The Missing Link

Over the last 20 plus years the focus on nutrition and food choices has become more specialized and strategic to enhance the results of exercise and specialized training programs. With this oversold focus on nutrition our diets have evolved into an over specialized industry that sells us on the "magic" formula that comes in a pill, powder, or ready to drink mixture of proprietary ingredients that are not listed on the packaging. This is especially true for active athletic individuals at all levels. As a trainer/coach the focus on nutrition is essential to maximizing the benefits of the adaptations of the training program for everyone from youth, High School, College and professional athletes to the Weekend Warriors of the community and the individual who just wants to lose weight that ever illusive 15-25 lb and improve their body composition to be beach ready. Unfortunately with the popularity of fad diets, over supplementation/calorie restrictive programs, and quick fix "Bro Science" solutions that are not based on common sense nutrition solutions. Nutrition programs have become so specialized and limited that it is near impossible for anyone to sustain these plans within their lifestyle. This leads to inconsistent and in some cases unhealthy choices that lead to negative results. Some of these specialized forms of nutrition plans are often linked with a form of exercise or physical activity, which is great but there is no true one size fits all solution that will create the perfect balance between nutrition and exercise that will lead to the the best results. In reality the most important part of creating this perfect balance between nutrition and exercise is CONSISTENCY. So with that said all nutrition and exercise plans should be based on the K.I.S.S (a.k.a Keep It Simple Stupid) principle, in order to give you the best chance not only to succeed in the short term but actually create a plan that will become a long term lifestyle change.

It comes down to the choices that we make regarding our nutrition, and with all of the choices available from the local grocery store to your favorite restaurant, it can be difficult to make the right choices that will give us the best results. When it comes to your eating habits it is paramount that you try to align your nutrition with your daily activity levels in order to get the maximum benefit from any training program. If you think that hat is not possible or you don't have the time or the resources to do this, there is hope! And it lies within the whole foods (macro-nutrients) that you like to consume on a regular base. With some focus, a little discipline, and planning you can achieve the correct balance between your exercise program and your nutritional needs and still have room for to that occasional treat. There is no perfect solution where you can achieve the correct balance to reach your health and performance goals by eating 3-4 meals per day and exercising the recommended 30-50 minutes per day 3-4 times per week, anyone would pay good money to achieve these results, right! But unfortunately, we all fall short of these recommendations, for a whole list of reasons (excuses) that I will not go into, which lead to inconsistent results.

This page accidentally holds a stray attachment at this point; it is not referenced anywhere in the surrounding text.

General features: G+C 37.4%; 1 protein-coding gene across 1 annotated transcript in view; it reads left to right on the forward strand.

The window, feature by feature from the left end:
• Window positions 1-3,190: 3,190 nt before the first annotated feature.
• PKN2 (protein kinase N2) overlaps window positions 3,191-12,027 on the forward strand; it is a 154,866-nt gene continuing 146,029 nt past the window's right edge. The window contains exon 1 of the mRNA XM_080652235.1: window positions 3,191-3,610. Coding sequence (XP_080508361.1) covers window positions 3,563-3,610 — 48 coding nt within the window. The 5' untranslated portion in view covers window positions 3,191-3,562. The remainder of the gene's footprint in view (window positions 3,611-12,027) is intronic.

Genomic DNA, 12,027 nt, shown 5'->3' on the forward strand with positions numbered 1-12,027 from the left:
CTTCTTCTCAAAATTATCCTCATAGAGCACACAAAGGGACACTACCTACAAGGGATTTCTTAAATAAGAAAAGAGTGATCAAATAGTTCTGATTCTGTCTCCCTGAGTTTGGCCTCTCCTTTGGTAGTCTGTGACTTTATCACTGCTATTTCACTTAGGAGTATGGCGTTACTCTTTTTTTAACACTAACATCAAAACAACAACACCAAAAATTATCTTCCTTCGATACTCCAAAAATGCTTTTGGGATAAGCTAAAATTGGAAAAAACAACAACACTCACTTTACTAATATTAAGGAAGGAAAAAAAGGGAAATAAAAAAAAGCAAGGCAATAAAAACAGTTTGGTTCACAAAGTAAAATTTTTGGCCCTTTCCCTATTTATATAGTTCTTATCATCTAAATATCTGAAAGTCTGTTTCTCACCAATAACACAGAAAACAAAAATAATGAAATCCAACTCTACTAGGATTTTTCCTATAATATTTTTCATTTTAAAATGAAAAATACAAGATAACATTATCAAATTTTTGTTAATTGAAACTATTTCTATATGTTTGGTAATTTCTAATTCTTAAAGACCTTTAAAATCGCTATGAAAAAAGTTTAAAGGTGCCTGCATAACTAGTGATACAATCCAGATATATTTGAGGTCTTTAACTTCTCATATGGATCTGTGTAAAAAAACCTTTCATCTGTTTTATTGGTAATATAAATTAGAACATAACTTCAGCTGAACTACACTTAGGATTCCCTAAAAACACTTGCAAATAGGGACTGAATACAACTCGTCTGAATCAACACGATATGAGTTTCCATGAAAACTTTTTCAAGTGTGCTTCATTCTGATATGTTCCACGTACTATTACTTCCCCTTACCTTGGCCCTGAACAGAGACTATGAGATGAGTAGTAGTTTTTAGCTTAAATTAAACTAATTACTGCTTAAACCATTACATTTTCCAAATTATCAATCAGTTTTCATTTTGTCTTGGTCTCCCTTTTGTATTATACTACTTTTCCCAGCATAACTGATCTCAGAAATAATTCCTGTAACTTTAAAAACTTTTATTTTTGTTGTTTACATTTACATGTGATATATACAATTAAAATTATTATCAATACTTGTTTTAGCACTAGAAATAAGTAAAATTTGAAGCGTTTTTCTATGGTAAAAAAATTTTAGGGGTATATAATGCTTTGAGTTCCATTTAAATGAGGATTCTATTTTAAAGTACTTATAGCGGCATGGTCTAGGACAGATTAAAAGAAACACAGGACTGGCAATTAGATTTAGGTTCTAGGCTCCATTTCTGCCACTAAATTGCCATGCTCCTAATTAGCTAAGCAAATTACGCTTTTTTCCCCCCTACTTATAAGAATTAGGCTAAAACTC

So what can you do to create that "perfect" balance that fits your active lifestyle in regards to your nutrition and physical activity (which we hope includes a exercise program) that is based on simple principles? There are three things that we can focus on:

Have open and creative mind when it comes to the choices you make in regards to your exercise and nutrition plan. This will help relieve the pressure to become restrictive when it comes to your nutrition and exercise goals. Keep your plan simple and base your goals on the S.M.A.R.T principle, which means make your goals:






Secondly focus on the quantity and most importantly the quality of nutrients of the food you chose to eat. This may seem like common sense but believe this is not a common practice that I have seen applied by anyone, not even professional athletes (without the help of a nutritionist/dietitian. The nutrient density of the food you eat should match your exercise and or activity level. The more active you are the more nutrient dense foods you should consume. Which leads to a natural almost automatic control of the quantity of the food you are consuming. For example if your goal is weight loss, the more nutrient dense the food is (which is usually a heavy protein and fruit and vegetable diet, with minimal low-glycemic carbohydrate-based foods) the less calories due to the high fiber, and protein content of the food, you will be less likely to be hungry leading you to consume less allowing greater weight loss when balanced with an active lifestyle and exercise program. This is also true in regards to gaining weight. The more nutrient dense your food choices are (which are usually include all three main macronutrients ,carbs, proteins and fats along with fruits and vegetables) the more calories you will consume creating a calorie surplus added more mass when balanced with a professionally designed strength program that includes a hypertrophy phase to build lean muscle relatively quickly and efficiently. 

Third and finally use a trusted system to develop these habits such as a food journal, an APP such as Myfitnesspal or seek out a consultation with a registered dietition to evaluate your food choices and give you ideas of where you can improve your nutrition and get the most out of your food choices. 

There is no magic pill, drink, mix or nutrition plan that will give you the results you deserve without consistency effort and commitment to your goals. Which means your nutrition plan will have to be a lifestyle adjustment that is based on realistic goals based in reality. The only magic there is will be in the choices of the foods you eat and active lifestyle.